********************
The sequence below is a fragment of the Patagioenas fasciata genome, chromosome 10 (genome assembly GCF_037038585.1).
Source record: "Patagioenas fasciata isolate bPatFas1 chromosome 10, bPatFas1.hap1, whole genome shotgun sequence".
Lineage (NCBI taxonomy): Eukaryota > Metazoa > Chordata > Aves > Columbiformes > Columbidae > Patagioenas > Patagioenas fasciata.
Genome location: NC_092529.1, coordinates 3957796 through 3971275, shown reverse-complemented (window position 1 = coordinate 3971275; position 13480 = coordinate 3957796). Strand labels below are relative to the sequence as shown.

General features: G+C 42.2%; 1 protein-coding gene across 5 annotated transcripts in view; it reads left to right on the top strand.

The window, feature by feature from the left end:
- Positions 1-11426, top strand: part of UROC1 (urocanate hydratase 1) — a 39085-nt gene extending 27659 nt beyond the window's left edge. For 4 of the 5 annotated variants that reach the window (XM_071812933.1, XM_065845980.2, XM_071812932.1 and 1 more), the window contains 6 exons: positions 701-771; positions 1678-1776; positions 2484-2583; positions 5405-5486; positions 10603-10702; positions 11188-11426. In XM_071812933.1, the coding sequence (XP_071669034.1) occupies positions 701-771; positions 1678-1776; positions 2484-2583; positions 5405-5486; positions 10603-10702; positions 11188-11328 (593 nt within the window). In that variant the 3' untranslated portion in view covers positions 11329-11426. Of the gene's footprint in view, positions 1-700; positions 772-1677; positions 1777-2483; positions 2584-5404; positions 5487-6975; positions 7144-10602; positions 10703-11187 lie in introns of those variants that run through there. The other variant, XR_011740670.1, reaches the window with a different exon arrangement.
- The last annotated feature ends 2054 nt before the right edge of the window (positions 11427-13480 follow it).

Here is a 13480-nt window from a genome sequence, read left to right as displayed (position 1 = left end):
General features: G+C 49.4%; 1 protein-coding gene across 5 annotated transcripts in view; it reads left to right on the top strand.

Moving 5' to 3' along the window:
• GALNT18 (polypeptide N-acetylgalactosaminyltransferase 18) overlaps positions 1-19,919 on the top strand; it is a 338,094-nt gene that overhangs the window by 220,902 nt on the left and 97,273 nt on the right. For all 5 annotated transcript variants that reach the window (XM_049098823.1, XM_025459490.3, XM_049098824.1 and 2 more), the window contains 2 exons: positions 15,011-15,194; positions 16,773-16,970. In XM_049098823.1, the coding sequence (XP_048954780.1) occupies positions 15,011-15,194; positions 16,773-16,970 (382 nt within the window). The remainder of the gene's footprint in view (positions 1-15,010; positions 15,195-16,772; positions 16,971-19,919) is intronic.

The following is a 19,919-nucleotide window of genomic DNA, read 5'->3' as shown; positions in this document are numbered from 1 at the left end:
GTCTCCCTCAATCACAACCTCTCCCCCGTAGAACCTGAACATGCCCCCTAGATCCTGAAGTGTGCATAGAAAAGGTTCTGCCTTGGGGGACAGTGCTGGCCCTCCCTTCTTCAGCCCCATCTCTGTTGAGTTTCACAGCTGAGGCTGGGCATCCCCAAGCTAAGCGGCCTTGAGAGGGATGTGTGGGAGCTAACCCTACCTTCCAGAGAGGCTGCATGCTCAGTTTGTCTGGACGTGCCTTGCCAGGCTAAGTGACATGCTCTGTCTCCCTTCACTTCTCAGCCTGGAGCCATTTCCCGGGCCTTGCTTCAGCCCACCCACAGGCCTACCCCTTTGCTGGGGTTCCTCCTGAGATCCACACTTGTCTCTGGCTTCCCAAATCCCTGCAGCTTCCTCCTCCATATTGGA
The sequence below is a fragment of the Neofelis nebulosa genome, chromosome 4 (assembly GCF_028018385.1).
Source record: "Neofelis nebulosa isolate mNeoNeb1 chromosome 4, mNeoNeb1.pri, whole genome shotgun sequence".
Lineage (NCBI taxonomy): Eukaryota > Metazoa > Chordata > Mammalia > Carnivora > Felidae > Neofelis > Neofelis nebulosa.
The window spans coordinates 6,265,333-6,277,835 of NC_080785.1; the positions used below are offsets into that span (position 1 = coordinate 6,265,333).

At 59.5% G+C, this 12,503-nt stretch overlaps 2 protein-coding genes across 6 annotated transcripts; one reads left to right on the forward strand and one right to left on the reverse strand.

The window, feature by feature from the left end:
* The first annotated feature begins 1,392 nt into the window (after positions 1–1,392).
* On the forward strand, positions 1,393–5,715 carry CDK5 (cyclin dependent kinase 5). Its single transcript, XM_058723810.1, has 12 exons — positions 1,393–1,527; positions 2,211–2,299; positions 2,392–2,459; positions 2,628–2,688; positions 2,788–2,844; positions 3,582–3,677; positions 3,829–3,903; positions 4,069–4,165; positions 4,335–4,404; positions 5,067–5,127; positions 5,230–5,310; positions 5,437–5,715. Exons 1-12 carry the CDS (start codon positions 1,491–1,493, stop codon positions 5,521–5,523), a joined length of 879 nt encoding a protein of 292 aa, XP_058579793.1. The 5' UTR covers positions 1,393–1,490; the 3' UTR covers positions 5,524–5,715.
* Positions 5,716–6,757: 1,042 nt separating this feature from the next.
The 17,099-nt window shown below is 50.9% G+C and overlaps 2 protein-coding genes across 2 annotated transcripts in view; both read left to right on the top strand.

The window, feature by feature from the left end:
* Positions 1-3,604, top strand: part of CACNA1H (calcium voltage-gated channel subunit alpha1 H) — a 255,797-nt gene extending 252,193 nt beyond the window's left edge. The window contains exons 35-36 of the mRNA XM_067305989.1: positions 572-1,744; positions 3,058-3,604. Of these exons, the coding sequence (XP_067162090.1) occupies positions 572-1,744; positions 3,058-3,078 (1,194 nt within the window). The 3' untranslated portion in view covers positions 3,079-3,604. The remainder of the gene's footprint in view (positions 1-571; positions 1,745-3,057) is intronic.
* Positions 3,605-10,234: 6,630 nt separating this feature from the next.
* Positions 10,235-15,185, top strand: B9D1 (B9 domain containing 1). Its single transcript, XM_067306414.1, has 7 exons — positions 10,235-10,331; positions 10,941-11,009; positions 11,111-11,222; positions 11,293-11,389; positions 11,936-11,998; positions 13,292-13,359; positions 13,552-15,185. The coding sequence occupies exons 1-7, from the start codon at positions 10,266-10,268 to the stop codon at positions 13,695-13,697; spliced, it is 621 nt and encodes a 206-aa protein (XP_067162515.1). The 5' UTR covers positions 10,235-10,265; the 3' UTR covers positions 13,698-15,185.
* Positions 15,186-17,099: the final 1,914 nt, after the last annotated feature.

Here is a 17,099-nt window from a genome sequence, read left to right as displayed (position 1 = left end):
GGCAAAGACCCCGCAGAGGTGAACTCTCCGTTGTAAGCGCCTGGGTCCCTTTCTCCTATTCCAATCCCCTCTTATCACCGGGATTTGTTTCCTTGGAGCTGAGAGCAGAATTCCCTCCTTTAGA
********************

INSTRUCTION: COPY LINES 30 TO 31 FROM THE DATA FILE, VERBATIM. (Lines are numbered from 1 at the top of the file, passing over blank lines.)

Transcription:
Here is a 17,099-nt window from a genome sequence, read left to right as displayed (position 1 = left end):
GGCAAAGACCCCGCAGAGGTGAACTCTCCGTTGTAAGCGCCTGGGTCCCTTTCTCCTATTCCAATCCCCTCTTATCACCGGGATTTGTTTCCTTGGAGCTGAGAGCAGAATTCCCTCCTTTAGA